[Overview] CMOS Inverter: Definition, Principle, Advantages [MiniTool Wiki]
CMOS, complementary metal-oxide-semiconductor, also called COS-MOS (complementary-symmetry metal-oxide-semiconductor), is a type of MOSFET (metal-oxide-semiconductor field-effect transistor). Its fabrication process makes use of complementary and symmetrical pairs of p-type and n-type MOSFETs for logic functions.
CMOS tech is used to construct integrated circuit (IC) chips like microprocessors, memory chips (including CMOS BIOS), microcontrollers, and other digital logic circuits. It is also used on analog circuits like image sensors (CMOS sensors), RF circuits (RF CMOS), data converters, as well as highly integrated transceivers for many types of communication.
What Is a CMOS Inverter?
First of all, let’s see what is an inverter. In digital logic, an inverter, also known as NOT gate, is a logic gate that implements logical negation. The truth principle of an inverter is that when you input “A”, it will output “NOT A”. For example, when you input “0”, the inverter outputs “1”; if you input “1”, it will output “0”.
Therefore, an inverter circuit outputs a voltage representing the opposite logic level to its input. Its primary function is to invert the input signal. That is to say, if the input is low, the output turns high and vice versa. This is also the working principle of CMOS inverter.
An inverter is able to be constructed with a single P-type metal-oxide-semiconductor (PMOS) or a single N-type metal-oxide-semiconductor (NMOS) and coupled with a resistor. The current flows the resistor in 1 of the 2 states, so the “resistive-drain” configuration is power-saving and fast.
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Alternatively, an inverter can be constructed by making use of 2 complementary transistors in a CMOS configuration, which is called a CMOS inverter. The advantages of CMOS inverter are very low power consumption and higher processing speed due to one of the transistors is always off in both logic states and the relatively low resistance (compared to the NMOS-only or PMOS-only type devices) respectively.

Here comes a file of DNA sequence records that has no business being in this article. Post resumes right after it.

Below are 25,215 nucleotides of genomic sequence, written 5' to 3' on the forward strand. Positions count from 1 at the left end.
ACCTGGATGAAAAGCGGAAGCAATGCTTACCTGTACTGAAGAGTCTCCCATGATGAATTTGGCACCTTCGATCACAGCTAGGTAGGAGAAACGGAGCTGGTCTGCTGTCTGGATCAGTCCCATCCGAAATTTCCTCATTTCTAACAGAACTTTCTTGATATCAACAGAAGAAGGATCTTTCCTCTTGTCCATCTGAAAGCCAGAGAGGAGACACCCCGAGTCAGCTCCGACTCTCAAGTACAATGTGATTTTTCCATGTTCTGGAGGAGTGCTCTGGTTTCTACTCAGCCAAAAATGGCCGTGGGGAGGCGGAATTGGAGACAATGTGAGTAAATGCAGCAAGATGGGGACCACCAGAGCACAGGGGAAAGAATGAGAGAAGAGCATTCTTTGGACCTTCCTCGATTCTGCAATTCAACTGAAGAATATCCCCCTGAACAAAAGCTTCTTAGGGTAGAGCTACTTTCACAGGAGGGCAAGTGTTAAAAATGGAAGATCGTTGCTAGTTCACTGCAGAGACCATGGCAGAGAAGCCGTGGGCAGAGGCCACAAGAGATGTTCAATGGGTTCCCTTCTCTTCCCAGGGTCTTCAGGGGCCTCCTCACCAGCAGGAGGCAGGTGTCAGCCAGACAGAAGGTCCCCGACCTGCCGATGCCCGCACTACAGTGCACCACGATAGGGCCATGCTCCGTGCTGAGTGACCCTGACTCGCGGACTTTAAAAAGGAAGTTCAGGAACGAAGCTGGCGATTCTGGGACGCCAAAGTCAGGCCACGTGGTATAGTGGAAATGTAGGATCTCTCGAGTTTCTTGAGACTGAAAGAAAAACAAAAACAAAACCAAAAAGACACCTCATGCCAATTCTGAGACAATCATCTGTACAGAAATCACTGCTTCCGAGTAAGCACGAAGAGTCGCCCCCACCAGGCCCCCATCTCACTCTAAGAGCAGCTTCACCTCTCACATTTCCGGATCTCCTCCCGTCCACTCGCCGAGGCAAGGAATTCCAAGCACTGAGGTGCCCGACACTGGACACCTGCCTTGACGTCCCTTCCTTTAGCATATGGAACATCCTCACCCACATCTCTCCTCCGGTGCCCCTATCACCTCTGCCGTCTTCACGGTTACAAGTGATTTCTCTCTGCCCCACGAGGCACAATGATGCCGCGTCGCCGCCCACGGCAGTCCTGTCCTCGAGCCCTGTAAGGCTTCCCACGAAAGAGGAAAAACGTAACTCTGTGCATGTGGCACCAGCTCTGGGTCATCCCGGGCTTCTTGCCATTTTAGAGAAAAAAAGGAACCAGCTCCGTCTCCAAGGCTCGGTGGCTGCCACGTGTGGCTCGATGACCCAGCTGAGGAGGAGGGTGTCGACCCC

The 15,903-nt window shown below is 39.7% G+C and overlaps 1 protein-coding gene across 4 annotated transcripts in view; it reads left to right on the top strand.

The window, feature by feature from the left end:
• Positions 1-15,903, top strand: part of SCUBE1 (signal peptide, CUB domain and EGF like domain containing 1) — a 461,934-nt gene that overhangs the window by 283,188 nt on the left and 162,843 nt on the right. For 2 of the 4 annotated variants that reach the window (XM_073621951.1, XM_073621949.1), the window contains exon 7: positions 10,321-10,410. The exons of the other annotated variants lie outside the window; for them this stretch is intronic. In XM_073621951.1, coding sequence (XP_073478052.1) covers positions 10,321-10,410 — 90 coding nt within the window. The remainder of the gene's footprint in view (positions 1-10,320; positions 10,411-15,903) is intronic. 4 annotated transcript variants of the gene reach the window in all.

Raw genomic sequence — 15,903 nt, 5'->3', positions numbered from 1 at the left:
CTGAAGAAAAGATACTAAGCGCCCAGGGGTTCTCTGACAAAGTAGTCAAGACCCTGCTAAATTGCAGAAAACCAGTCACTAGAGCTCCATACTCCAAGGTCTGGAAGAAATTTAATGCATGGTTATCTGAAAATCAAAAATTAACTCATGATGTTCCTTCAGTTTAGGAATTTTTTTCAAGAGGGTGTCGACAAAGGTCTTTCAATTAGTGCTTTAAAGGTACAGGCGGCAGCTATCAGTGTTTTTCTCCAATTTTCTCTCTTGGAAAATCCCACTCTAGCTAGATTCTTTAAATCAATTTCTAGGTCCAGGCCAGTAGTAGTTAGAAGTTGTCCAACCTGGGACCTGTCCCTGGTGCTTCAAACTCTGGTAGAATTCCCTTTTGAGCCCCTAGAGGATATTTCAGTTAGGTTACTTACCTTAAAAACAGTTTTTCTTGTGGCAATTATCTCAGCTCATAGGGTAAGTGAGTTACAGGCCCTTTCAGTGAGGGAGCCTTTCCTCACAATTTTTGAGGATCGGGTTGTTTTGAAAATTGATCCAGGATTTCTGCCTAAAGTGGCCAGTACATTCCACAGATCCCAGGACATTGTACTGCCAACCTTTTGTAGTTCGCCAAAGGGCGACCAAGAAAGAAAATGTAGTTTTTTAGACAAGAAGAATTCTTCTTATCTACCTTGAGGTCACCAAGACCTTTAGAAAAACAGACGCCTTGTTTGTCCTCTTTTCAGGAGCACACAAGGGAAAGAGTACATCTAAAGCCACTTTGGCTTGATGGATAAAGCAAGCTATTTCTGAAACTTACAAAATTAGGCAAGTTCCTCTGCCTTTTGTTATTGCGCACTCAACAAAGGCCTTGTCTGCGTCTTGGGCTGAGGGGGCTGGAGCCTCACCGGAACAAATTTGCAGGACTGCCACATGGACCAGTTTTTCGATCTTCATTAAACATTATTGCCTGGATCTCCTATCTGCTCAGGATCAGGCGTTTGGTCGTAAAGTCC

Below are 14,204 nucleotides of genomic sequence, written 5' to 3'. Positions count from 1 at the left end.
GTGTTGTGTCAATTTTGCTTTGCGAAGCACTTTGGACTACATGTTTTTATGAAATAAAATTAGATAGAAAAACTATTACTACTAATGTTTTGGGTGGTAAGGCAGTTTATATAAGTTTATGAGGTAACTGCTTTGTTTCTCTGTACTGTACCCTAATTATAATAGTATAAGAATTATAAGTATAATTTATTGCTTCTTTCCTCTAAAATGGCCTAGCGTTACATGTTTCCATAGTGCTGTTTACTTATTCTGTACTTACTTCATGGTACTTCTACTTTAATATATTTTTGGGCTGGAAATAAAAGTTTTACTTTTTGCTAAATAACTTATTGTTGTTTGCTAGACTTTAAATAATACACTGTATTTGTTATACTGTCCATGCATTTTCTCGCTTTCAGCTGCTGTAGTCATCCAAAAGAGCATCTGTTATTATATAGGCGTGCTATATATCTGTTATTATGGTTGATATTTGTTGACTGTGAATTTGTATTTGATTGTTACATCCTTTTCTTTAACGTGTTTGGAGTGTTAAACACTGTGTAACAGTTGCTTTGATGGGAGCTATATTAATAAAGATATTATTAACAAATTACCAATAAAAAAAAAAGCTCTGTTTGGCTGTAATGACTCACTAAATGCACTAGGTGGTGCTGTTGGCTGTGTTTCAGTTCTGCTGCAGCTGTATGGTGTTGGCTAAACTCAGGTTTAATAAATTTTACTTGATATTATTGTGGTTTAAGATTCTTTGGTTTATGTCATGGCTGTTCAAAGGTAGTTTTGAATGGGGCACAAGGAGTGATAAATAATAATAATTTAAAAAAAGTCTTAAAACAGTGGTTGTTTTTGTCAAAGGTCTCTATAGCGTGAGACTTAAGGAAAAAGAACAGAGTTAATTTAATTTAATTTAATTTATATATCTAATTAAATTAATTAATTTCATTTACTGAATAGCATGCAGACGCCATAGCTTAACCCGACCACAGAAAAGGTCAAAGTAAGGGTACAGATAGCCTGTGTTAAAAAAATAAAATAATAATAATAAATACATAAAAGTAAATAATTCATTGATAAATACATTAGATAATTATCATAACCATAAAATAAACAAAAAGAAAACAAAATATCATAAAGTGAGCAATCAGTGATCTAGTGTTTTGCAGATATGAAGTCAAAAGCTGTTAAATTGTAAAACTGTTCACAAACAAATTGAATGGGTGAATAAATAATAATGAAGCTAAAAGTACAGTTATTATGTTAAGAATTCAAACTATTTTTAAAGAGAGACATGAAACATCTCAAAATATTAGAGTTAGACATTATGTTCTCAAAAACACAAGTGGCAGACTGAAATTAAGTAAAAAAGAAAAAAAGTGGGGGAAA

CMOS Inverter Layout
CMOS inverters can also be called NOSFET inverters. Within a CMOS inverter, there is a supply voltage VDD at the PMOS source terminal and ground connected at the NMOS source terminal. While WIN is connected to the gate terminals and VOUT is connected to the drain terminals.
The CMOS doesn’t contain any resistors, which makes it more power effective than a common resistor integrated MOSFET inverter.
How Does a CMOS Inverter Work?
Digital electronics circuits operate at fixed voltage levels corresponding to a logical 0 or 1 (binary). While a CMOS inverter circuit serves as the basic logic gate to swap between those 2 voltage levels. Implementation determines the actual voltage. Yet, common levels include (0, +5v) for transistor-transistor logic (TTL) circuits.
CMOS can also be constructed with bipolar junction transistors (BJT) in either a resistor-transistor logic (RTL) or TTL configuration.
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CMOS Hex Inverter
The hex inverter is an integrated circuit containing six (Hexa-) inverters, such as 7404 TTL chip and 4049 CMOS. CMOS inverter 4049 IC has 16 pins: 12 pins are used by inputs and outputs, 2 pins are used for power/referencing, and the rest 2 pins are connected to nothing. The 7404 TTL chip has 14 pins.
An inverter is a basic building block in digital electronics. Multiplexers, state machines, decoders, as well as other sophisticated digital devices may use inverters.
CMOS inverter is a vital component of a circuit device. it offers low power dissipation, fast transferring speed, and high buffer margins. Those three are designed qualities in inverters for most circuit design. That is why the CMOS inverter becomes popular.